When the Mets pulled off the shocking blockbuster that landed Francisco Lindor (and don’t forget Carlos Carrasco — the sleeper of the deal), it was widely assumed he would quickly sign an extension, becoming the first player in a long line to take some of Steve Cohen’s billions off his hands. Well, it hasn’t happened yet, and do not be surprised if it does not happen at all. And as I always suggest, you can blame Sandy Alderson for it.
Alderson has gone on record as saying he is not a fan of these long-term mega contracts. He doesn’t like paying players for what they have already done. If it were up to him, he would not have given David Wright that $138 million deal. But that was just as much (if not more) about keeping a franchise icon in the family than it was a baseball decision.
What it boils down to is that Alderson does not have the stomach to hand out huge deals, whether it is the Wilpons’ limited money or Cohen’s unlimited bankroll. And $300 million or more for Lindor? Not going to happen.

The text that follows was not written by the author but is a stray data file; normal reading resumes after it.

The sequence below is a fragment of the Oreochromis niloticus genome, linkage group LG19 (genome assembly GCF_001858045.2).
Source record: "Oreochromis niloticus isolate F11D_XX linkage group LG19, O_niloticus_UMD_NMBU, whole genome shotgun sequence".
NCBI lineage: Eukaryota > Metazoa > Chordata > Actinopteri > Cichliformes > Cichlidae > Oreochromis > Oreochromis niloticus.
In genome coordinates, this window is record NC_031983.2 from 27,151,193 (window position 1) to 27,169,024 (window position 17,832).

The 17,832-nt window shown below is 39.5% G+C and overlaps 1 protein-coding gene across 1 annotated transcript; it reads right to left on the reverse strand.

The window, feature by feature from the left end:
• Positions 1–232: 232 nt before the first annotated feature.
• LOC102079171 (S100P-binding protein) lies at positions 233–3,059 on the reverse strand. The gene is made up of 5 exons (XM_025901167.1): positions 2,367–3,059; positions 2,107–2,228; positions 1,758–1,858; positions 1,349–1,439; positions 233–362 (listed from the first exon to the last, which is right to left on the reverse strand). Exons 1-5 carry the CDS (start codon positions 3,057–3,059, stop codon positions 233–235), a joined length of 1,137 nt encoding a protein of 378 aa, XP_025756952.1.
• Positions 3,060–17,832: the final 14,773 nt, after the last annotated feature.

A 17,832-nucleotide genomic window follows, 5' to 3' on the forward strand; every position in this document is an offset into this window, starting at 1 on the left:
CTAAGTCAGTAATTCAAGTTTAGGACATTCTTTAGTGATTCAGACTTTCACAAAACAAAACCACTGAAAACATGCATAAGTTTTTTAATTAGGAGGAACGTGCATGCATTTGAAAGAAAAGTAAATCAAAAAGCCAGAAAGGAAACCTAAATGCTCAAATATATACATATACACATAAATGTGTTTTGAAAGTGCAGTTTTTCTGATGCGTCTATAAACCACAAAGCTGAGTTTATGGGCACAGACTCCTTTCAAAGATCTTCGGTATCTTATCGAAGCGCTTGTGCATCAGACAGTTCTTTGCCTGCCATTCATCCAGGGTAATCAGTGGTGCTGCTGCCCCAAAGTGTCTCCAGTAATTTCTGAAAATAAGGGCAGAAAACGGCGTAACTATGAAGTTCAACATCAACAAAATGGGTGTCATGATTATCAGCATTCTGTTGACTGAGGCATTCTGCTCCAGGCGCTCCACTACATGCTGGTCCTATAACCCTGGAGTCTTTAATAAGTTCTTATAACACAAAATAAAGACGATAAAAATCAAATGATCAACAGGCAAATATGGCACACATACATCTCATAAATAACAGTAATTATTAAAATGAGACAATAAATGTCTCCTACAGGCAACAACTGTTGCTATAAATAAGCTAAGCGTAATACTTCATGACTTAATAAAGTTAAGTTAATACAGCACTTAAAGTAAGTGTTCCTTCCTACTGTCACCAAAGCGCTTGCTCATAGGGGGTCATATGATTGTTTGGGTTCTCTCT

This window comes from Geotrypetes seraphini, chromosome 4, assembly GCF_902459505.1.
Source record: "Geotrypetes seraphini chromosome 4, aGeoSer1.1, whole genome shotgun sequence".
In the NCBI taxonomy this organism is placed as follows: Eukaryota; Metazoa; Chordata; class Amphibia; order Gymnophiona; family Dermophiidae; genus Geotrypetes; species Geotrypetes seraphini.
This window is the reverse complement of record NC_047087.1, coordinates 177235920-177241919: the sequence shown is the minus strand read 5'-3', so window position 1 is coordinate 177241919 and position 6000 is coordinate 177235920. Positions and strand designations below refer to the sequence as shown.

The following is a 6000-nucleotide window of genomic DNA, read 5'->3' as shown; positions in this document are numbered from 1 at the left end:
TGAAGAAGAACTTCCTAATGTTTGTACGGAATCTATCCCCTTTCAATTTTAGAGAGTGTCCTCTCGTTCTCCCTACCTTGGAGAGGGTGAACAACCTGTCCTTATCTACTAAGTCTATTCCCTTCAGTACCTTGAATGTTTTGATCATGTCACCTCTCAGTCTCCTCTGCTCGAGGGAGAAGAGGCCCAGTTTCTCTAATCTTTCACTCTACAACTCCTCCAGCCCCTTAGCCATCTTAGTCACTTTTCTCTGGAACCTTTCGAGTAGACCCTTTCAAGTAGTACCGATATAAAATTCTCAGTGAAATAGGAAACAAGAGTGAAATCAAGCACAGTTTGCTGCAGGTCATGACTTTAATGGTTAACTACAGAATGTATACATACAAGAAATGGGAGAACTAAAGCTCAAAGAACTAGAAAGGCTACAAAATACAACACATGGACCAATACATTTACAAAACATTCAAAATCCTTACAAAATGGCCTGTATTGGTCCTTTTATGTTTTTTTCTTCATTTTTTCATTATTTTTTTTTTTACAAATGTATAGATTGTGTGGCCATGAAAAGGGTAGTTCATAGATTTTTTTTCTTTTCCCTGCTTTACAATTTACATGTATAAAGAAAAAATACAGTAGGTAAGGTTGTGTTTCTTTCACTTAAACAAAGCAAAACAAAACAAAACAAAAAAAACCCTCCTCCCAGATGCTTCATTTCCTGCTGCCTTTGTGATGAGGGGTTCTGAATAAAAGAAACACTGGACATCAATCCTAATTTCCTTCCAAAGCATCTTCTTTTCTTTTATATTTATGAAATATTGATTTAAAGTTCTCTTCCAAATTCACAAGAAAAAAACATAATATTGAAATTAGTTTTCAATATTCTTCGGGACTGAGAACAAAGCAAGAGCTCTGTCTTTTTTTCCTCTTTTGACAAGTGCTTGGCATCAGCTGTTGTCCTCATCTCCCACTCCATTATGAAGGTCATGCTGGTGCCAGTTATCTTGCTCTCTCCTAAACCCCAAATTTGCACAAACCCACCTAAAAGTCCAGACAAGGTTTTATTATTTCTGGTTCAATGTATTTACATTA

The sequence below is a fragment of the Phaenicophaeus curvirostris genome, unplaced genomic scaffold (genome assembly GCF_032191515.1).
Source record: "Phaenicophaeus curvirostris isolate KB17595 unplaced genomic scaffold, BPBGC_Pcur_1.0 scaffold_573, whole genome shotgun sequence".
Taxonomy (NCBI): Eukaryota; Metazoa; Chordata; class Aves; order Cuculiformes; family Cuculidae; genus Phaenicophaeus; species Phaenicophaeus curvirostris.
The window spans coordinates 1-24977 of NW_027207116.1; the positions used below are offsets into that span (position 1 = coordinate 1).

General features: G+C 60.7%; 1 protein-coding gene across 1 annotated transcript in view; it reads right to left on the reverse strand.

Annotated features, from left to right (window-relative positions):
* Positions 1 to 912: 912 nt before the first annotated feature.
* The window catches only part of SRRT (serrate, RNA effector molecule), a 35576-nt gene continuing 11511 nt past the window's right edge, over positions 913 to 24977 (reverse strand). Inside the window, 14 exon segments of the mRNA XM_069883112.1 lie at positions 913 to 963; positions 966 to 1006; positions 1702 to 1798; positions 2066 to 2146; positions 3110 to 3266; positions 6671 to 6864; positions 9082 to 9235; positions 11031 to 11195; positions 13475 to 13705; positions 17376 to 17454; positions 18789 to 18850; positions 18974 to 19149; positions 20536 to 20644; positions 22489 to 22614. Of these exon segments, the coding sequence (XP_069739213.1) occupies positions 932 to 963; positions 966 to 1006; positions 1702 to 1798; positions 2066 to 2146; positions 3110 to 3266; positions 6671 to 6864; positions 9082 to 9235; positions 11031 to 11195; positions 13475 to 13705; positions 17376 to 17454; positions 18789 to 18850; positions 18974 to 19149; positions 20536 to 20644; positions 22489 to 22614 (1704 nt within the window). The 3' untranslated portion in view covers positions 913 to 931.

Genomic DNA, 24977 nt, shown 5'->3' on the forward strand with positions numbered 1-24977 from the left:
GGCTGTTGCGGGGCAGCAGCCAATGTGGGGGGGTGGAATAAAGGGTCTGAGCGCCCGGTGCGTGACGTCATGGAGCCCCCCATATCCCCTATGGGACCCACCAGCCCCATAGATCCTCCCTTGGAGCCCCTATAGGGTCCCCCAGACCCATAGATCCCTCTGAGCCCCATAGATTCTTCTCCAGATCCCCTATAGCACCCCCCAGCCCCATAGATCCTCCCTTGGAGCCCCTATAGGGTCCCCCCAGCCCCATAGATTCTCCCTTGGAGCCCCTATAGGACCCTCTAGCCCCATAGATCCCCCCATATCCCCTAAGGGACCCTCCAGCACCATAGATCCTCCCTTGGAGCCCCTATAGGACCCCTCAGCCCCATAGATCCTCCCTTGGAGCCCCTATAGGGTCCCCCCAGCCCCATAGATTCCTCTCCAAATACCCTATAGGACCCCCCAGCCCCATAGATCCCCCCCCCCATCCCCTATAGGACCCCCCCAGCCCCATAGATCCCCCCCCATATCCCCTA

Then why trade for Lindor in the first place if they are only going to keep him for one season? Well, maybe Alderson saw an opening to really go for it following a season in which every owner lost tons and tons of money — except for the new owner of the Mets. It would explain why they offered Trevor Bauer $85 million on what would have been a two-year contract.
However, it does not explain not nailing down Bauer. Yes, they had the bigger offer, but only by a few million dollars. Why not offer $10 million or $20 million more if they are really going for it? And letting George Springer go was just silly because he could have solved multiple problems with the roster. However, that would have required a long-term commitment. But if you’re going for it, then really go for it.
So maybe they are not going for it. So again, why trade for Lindor if they are not going to extend him, especially when there will be so many star shortstops available next winter? Maybe they want Lindor to be comfortable in New York, then lowball him because there could be more supply than demand at shortstop a year from now? And he might take it because he likes it here? I don’t know.
What I do know is that Sandy Alderson is not giving anyone $300 million dollars. Go ahead, Sandy, prove me wrong.